Other TF classes with little or no maternal contribution, whose number of expressed TFs increases during embryogenesis, are the aforementioned bZIP family, and the Forkhead, Ets, T-box, and GATA TF families. This expression behavior does not imply that individual TF family members are not important for early development. In fact the Sloppy paired TFs (with a Forkhead DBD) play a role in segmentation , Ets98B is important for pole cell migration  and Brachyenteron (with a T-box DBD) is involved in gastrulation and gut formation . However, it is only in later stages that more members of these families are expressed during the formation of organ systems, as shown in Figure Figure1b.1b. Examples of this are the Forkhead TFs Forkhead (hindgut and malpighian tubules , and central nervous system ), Binou (visceral mesoderm) , Jumeaux (neuroblasts) , and fd3F (sensory neurons) .
The overall temporal expression of site-specific TFs is shown in Figure Figure2a.2a. The BDGP dataset indicates that between 60% and 75% of the TFs are expressed over the time period 0 to 16 h AEL, with a peak at about 12 h AEL. The expression of TFs in the active transcription map of Manak et al.  closely follows the same trend. The active transcription map extends about 8 h beyond the BDGP, and during this period (12 to 24 h AEL) the percentage of expressed TFs drops steadily to between 45% and 50%. This general trend, including the maximum at 10 to 11 h AEL and a steep drop between 11 and 24 h AEL is confirmed in the Hooper et al. dataset. This means that the later stages, including the differentiation of organ systems, show a much more complex expression behavior than the in situ hybridization database may suggest.
Though in absolute terms the number of TFs expressed peaks at about 12 h AEL, the proportion of TFs relative to non-TFs expressed in embryogenesis peaks around 4 to 8 h AEL (Figure (Figure2b).2b). During this time, up to 10% of the genes expressed in the embryo are TFs, which is twice the percentage of TF genes amongst all genes in the fly genome . Both the temporal gene expression array and the active transcription map confirm this trend, with small differences in the timing and intensity of the TF expression peak. In agreement with this, the expression classes 'II' and 'II:a' (showing transient expression) identified by Hooper et al.  fall into the 6 to 8 h AEL time frame, and these two groups have the largest proportions of TFs ('II', 10%; 'II:a', 13.5%) compared to their other classes. This peak in the proportion of TFs expressed coincides with gastrulation and the onset of organogenesis.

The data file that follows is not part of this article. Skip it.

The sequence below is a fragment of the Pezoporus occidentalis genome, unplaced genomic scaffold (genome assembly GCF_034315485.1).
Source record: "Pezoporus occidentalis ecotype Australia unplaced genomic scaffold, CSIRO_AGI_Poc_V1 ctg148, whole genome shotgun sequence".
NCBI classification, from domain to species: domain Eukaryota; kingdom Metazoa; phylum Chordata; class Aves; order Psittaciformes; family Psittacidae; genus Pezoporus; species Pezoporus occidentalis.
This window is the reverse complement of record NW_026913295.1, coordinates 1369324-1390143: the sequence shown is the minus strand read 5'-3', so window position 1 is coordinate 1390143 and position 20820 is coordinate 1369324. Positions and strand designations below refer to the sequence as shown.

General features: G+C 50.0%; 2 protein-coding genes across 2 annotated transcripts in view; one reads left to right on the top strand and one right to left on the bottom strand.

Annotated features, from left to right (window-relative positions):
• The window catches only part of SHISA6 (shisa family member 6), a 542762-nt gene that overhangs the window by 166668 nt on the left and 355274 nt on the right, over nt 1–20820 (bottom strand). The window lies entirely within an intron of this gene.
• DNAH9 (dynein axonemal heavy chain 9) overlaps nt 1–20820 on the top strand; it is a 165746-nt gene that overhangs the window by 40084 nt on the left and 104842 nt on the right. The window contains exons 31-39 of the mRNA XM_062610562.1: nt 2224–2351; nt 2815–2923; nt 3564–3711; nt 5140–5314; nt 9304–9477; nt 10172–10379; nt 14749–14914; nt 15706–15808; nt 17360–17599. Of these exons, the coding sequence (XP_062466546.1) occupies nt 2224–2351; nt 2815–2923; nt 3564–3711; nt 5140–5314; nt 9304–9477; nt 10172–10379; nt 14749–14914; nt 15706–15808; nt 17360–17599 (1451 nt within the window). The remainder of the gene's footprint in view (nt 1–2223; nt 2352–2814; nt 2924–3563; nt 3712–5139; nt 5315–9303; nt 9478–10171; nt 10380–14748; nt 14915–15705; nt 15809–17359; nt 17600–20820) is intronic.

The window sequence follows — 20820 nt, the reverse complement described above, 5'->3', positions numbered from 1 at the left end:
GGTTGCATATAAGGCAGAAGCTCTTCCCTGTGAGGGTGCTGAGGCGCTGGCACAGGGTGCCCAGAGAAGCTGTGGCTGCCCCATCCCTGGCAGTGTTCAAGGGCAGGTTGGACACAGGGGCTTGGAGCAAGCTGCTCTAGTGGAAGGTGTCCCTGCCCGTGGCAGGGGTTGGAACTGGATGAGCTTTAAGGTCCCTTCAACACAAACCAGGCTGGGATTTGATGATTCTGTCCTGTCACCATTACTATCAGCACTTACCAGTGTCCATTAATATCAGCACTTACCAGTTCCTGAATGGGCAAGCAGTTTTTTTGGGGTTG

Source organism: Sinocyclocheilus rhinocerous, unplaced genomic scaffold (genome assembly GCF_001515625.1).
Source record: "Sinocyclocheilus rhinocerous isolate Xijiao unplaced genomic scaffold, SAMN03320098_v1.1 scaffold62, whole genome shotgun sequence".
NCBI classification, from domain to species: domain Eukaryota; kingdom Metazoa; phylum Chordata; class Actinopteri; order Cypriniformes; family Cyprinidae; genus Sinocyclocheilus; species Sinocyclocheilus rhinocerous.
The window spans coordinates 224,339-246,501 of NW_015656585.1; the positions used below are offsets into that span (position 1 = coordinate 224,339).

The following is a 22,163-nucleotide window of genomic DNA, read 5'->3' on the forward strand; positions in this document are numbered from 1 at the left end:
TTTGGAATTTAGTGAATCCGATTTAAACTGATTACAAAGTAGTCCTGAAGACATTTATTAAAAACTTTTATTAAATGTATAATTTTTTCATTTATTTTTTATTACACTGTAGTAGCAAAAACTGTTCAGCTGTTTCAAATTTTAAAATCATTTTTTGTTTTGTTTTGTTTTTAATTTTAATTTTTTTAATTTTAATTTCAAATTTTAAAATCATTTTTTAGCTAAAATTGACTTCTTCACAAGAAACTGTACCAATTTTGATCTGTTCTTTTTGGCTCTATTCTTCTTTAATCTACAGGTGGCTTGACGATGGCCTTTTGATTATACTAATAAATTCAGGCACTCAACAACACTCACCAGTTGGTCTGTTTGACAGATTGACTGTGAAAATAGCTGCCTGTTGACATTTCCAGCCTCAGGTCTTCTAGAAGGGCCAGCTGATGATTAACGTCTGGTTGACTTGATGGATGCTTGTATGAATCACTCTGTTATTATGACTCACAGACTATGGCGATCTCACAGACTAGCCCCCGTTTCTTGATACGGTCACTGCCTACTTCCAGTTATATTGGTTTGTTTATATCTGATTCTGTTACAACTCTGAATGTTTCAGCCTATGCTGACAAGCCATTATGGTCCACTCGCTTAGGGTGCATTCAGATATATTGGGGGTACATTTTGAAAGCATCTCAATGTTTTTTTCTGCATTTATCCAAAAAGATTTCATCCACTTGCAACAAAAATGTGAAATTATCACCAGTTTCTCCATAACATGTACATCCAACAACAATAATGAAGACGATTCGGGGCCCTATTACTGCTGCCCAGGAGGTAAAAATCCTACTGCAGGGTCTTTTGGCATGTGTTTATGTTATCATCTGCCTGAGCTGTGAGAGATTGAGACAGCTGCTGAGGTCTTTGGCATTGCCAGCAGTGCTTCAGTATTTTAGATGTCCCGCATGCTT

In all three datasets, the proportion of TFs expressed relative to non-TFs rapidly rises after the onset of zygotic expression, and continuously falls after stage 10 (BDGP database) or 6 to 8 h AEL (microarray experiments). This means that despite large numbers of TFs being expressed in embryonic tissues at later stages of development, the regulatory complexity in terms of the TF:non-TF expression ratio is greatest during the period of gastrulation and the onset of organogenesis.
In order to gain an overview of the spatial and morphogenetic component of TF expression during embryogenesis, we analyzed TF over-representation in various embryonic tissues (Figure (Figure3).3). We calculated TF over-representation by comparing the proportion of TFs expressed relative to non-TFs with the genomic percentage of TFs (5% of all genes). The relative over-representation of TFs is quantified in terms of a Z score, with a value of about 3 or more being significant. The BDGP in situ database is the only spatio-temporal expression dataset, so further analysis is restricted to these data.